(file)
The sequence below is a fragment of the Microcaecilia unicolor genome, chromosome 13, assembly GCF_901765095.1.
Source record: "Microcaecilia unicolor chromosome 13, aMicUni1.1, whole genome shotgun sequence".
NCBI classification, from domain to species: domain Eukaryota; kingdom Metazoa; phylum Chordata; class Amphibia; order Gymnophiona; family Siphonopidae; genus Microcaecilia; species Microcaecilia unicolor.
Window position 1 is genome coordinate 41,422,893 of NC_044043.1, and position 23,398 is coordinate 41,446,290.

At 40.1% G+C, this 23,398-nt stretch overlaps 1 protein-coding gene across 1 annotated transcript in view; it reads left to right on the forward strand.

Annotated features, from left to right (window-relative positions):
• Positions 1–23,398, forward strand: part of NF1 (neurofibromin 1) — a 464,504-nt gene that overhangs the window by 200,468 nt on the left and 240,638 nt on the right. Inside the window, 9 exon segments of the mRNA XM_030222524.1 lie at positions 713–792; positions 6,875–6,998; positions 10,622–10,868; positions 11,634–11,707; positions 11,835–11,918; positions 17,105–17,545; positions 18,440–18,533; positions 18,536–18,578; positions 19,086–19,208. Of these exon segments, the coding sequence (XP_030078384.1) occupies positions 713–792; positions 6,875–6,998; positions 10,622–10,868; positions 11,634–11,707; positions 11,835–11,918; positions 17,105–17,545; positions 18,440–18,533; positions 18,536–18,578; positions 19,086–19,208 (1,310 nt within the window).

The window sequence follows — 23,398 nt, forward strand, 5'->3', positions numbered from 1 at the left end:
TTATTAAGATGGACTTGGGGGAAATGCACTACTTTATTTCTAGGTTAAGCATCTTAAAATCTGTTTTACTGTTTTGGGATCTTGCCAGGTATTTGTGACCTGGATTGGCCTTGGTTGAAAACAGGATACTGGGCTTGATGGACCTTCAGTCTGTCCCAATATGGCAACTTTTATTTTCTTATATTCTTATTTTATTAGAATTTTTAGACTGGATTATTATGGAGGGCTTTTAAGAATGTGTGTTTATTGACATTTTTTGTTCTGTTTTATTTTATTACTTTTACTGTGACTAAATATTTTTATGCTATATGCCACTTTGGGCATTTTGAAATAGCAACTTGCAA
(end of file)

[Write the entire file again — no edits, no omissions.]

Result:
The sequence below is a fragment of the Microcaecilia unicolor genome, chromosome 13, assembly GCF_901765095.1.
Source record: "Microcaecilia unicolor chromosome 13, aMicUni1.1, whole genome shotgun sequence".
NCBI classification, from domain to species: domain Eukaryota; kingdom Metazoa; phylum Chordata; class Amphibia; order Gymnophiona; family Siphonopidae; genus Microcaecilia; species Microcaecilia unicolor.
Window position 1 is genome coordinate 41,422,893 of NC_044043.1, and position 23,398 is coordinate 41,446,290.

At 40.1% G+C, this 23,398-nt stretch overlaps 1 protein-coding gene across 1 annotated transcript in view; it reads left to right on the forward strand.

Annotated features, from left to right (window-relative positions):
• Positions 1–23,398, forward strand: part of NF1 (neurofibromin 1) — a 464,504-nt gene that overhangs the window by 200,468 nt on the left and 240,638 nt on the right. Inside the window, 9 exon segments of the mRNA XM_030222524.1 lie at positions 713–792; positions 6,875–6,998; positions 10,622–10,868; positions 11,634–11,707; positions 11,835–11,918; positions 17,105–17,545; positions 18,440–18,533; positions 18,536–18,578; positions 19,086–19,208. Of these exon segments, the coding sequence (XP_030078384.1) occupies positions 713–792; positions 6,875–6,998; positions 10,622–10,868; positions 11,634–11,707; positions 11,835–11,918; positions 17,105–17,545; positions 18,440–18,533; positions 18,536–18,578; positions 19,086–19,208 (1,310 nt within the window).

The window sequence follows — 23,398 nt, forward strand, 5'->3', positions numbered from 1 at the left end:
TTATTAAGATGGACTTGGGGGAAATGCACTACTTTATTTCTAGGTTAAGCATCTTAAAATCTGTTTTACTGTTTTGGGATCTTGCCAGGTATTTGTGACCTGGATTGGCCTTGGTTGAAAACAGGATACTGGGCTTGATGGACCTTCAGTCTGTCCCAATATGGCAACTTTTATTTTCTTATATTCTTATTTTATTAGAATTTTTAGACTGGATTATTATGGAGGGCTTTTAAGAATGTGTGTTTATTGACATTTTTTGTTCTGTTTTATTTTATTACTTTTACTGTGACTAAATATTTTTATGCTATATGCCACTTTGGGCATTTTGAAATAGCAACTTGCAA